The FWS maintains that only those activities which “appreciably diminish” the habitats of listed species violate Section 7 and that consultation will not be required unless it is “reasonably certain” that the emissions from a specific project will lead to the loss of Arctic sea ice. But federal courts have been somewhat reluctant to interpret the ESA so narrowly, holding instead that even indirect habitat modification that undermines future species recovery can violate the ESA’s prohibitions. Moreover, existing regulations already establish that the ESA’s prohibitions apply to indirect impacts on species and their habitats. Greenhouse gas emissions from major projects, by definition, contribute to climatic warming to some degree.
In Massachusetts v. EPA (2007), the Supreme Court held that marginal contributions to climate change, even if virtually imperceptible, were sufficient to establish legally cognizable injuries for the purposes of citizen suit standing. Under this reasoning, even marginal contributions to global climate change, such as those from a major transportation project or coal-fired power plant, would suffice to trigger consultation, if not actual emission limits under Section 7 of the ESA. So opponents of new projects could use the consultation process to bog them down, while defenders of the projects will be in an awkward position: It is one thing to argue that new projects may proceed, but much more difficult to argue that other agencies need not consult with the FWS to make sure.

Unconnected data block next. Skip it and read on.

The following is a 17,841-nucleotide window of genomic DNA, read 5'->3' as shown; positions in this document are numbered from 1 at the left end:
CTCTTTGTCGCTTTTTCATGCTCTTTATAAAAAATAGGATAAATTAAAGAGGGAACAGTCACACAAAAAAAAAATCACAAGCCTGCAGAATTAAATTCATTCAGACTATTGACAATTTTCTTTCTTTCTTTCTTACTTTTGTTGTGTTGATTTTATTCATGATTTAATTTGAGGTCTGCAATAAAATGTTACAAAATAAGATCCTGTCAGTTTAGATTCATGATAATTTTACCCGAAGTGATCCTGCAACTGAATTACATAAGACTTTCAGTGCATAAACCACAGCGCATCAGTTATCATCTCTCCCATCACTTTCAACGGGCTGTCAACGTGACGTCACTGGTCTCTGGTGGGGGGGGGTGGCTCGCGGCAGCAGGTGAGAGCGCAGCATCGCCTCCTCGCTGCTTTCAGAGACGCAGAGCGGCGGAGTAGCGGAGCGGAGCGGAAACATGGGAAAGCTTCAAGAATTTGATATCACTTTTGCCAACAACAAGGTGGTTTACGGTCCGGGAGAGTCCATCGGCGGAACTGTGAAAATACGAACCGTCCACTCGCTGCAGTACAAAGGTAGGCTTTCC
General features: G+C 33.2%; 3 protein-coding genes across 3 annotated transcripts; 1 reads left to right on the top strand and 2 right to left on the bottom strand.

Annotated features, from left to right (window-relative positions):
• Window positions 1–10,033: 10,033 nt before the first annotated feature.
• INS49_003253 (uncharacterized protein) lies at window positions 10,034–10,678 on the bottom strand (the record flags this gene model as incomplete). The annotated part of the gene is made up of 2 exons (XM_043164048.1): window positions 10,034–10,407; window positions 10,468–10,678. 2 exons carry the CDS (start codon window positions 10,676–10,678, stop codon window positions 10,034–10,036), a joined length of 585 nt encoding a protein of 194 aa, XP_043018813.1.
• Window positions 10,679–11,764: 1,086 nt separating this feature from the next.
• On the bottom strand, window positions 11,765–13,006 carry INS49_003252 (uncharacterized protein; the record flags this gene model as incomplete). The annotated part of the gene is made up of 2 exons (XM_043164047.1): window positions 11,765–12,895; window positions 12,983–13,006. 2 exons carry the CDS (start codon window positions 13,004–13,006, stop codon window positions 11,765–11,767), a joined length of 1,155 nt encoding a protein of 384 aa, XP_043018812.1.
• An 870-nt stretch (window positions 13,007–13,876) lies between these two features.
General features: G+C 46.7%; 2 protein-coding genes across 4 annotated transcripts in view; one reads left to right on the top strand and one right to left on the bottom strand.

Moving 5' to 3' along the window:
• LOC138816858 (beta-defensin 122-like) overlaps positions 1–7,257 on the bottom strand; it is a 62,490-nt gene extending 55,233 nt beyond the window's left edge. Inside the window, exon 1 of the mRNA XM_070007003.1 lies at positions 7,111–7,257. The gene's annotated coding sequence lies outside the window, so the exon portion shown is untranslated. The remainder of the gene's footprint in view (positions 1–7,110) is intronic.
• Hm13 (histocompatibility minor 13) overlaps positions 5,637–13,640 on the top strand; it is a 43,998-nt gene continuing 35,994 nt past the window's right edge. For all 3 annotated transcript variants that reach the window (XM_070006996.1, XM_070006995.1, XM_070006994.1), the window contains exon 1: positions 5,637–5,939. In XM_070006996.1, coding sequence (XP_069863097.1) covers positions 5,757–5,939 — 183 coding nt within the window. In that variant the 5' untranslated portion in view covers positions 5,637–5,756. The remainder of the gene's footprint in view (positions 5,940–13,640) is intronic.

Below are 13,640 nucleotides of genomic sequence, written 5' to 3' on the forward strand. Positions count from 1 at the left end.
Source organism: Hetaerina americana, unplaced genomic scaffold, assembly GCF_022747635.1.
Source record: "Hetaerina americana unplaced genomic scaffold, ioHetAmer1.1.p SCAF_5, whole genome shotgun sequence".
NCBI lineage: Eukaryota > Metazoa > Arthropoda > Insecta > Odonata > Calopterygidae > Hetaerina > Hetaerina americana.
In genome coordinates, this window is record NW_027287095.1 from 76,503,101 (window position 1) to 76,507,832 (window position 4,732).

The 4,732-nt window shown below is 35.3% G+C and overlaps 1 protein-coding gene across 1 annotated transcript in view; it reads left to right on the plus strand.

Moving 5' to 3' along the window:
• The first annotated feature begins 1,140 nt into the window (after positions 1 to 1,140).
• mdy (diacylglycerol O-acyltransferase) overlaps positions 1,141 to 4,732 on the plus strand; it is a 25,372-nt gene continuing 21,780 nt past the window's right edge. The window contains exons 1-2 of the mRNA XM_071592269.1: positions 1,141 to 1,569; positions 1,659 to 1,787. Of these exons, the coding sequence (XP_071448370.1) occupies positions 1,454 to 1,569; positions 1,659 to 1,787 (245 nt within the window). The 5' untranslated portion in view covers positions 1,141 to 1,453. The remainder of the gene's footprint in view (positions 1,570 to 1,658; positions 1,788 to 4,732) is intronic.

While the polar bear will continue to command the spotlight, it won’t be alone for long. CBD and other groups are already aiming to get other ice-dependent species on the threatened and endangered lists. Knut may soon be joined by Mumble the tap-dancing Emperor penguin of the Oscar-winning Happy Feet. If enough species are listed, the legal pressure to control greenhouse gas-emitting activities will become too great to withstand, and the ESA will be transformed from a species-conservation statute to the source of a broader emission-control regime. “We are trying to change national and international policy,” CBD Director Kierán Suckling told the Arizona Daily Star.